The Plaintiff's Burden in Sex-Based Wage Discrimination Claims—International Union, United Automobile, Aerospace & Agricultural Implement Workers of America v. State of Michigan, 886 F.2d 766 (6th Cir. 1989)
International Union, United Automobile, Aerospace & Agricultural Implement Workers of America v. State of Michigan (UAW) is the most recent interpretation of a plaintiff's evidentiary burden under a Title VII claim of sex-based wage discrimination. UAW held that job evaluation studies showing pay differentials between female and male dominated jobs of equal worth are insufficient to prove intentional discrimination. The court's holding was not required by previous case law and serves to make sex-based wage discrimination claims more difficult to prove than other Title VII claims. A plaintiff bringing a sex-based wage discrimination claim can no longer create an inference of intent; the plaintiff must prove intent. This Note examines those arguments addressing the issue of intent and analyzes the effect of the court's holding. First, the Note introduces the UAW case, its facts, and the arguments related to intent that the court relied on. Second, this Note analyzes the court's justifications for holding job evaluations insufficient to prove discrimination. The Note focuses on the court's erroneous interpretation of previous discrimination cases involving statistical evidence, the court's unprecedented and unwise decision that employers should be able to rely on the market to set wages, and the court's failure to consider traditional considerations in allocating the burden of proof. The Note then addresses the court's illogical concerns about imposing a wage scale on employers. The Note concludes that the UAW decision effectively denies employees their Title VII claims by disproportionately increasing the plaintiff's burden in these cases. Finally, the Note suggests that shifting the burden of proof to the employer would permit employees to bring claims and still protect the employer's interests. A model for this allocation is presented along with a discussion as to how this shift would address valid concerns raised by the court in UAW, including the employer's disincentive to conduct job evaluation studies if the studies could be used to create an irrebuttable presumption of discrimination.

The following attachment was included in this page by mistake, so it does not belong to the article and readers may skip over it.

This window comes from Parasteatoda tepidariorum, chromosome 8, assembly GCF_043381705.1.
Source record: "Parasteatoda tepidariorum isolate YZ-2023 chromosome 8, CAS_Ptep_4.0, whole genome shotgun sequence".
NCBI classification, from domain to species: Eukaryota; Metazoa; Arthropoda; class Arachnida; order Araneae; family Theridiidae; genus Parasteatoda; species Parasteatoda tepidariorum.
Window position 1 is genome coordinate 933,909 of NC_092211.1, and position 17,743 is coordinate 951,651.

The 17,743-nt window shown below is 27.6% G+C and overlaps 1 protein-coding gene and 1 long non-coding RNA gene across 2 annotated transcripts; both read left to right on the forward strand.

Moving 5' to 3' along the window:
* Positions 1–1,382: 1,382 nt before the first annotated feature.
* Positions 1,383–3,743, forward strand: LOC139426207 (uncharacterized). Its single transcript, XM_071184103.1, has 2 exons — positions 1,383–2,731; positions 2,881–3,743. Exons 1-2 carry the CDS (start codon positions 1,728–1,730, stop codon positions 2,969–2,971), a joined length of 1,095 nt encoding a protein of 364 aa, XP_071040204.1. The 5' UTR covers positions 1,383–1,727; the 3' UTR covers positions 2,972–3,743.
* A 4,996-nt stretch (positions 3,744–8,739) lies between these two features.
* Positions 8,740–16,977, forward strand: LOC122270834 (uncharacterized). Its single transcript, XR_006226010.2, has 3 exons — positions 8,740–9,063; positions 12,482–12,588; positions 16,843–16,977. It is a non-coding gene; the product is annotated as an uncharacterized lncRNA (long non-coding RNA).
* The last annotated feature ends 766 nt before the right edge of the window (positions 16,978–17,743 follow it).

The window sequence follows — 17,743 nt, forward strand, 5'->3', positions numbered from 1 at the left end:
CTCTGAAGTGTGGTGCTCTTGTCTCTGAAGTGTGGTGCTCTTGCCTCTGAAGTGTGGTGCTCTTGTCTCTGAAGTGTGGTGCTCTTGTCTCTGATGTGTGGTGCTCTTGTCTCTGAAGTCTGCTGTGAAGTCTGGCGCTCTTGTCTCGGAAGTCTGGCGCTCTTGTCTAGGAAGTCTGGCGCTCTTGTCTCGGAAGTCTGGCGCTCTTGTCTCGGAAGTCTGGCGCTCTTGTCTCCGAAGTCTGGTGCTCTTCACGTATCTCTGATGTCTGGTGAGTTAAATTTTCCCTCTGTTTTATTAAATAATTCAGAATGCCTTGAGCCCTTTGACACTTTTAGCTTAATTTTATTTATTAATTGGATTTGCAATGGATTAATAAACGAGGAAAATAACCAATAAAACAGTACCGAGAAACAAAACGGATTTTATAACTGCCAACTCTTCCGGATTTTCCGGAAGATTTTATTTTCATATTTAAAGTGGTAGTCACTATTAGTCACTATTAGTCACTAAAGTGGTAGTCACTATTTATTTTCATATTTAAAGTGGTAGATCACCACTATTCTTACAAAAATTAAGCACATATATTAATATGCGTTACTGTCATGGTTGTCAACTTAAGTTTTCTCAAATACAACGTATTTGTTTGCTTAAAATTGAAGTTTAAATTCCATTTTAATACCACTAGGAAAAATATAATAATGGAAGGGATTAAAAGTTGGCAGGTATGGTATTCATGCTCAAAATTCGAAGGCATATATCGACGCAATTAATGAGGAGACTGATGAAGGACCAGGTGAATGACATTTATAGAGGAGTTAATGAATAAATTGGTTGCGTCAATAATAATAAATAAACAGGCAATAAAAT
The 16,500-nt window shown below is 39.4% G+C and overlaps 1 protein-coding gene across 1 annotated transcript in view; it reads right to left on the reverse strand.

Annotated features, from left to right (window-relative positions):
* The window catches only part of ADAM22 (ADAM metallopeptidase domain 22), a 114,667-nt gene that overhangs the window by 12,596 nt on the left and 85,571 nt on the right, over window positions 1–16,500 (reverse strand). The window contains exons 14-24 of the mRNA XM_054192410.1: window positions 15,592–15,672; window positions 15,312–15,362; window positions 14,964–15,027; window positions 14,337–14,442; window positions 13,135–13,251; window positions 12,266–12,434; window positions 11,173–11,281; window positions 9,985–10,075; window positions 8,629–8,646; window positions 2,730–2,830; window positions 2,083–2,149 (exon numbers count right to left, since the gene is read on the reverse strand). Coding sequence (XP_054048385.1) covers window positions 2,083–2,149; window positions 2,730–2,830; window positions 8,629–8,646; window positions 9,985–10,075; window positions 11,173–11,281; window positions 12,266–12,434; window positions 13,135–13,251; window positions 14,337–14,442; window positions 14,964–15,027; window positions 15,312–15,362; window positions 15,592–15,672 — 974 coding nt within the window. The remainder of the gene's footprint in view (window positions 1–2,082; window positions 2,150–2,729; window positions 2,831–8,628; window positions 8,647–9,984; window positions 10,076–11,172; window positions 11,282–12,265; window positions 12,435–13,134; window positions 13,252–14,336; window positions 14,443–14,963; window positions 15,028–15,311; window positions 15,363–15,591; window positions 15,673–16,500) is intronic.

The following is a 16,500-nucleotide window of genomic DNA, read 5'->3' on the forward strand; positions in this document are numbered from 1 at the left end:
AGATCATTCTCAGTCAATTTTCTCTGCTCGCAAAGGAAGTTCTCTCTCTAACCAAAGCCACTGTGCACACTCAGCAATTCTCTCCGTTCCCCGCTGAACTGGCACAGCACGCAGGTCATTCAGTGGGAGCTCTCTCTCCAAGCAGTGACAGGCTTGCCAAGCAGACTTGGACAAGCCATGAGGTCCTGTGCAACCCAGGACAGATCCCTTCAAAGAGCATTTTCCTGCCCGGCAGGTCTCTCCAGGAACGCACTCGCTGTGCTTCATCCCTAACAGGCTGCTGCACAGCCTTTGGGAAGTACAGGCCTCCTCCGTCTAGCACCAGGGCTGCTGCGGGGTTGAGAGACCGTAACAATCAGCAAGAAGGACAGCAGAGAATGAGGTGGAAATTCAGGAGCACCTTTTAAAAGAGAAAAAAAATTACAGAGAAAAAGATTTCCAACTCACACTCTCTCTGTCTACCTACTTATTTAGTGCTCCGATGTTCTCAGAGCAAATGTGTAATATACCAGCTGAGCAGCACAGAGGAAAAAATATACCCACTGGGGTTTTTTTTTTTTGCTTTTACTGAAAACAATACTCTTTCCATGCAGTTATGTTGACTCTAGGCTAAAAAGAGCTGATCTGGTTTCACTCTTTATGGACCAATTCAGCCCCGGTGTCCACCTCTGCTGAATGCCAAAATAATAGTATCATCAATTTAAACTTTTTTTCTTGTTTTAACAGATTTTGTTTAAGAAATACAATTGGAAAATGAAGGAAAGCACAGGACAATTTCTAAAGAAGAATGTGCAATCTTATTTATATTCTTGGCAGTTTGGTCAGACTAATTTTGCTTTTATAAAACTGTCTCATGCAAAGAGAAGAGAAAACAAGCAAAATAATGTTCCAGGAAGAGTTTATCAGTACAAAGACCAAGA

Christine Y. Martin,
The Plaintiff's Burden in Sex-Based Wage Discrimination Claims—International Union, United Automobile, Aerospace & Agricultural Implement Workers of America v. State of Michigan, 886 F.2d 766 (6th Cir. 1989),
70 Neb. L. Rev.
Available at: http://digitalcommons.unl.edu/nlr/vol70/iss3/9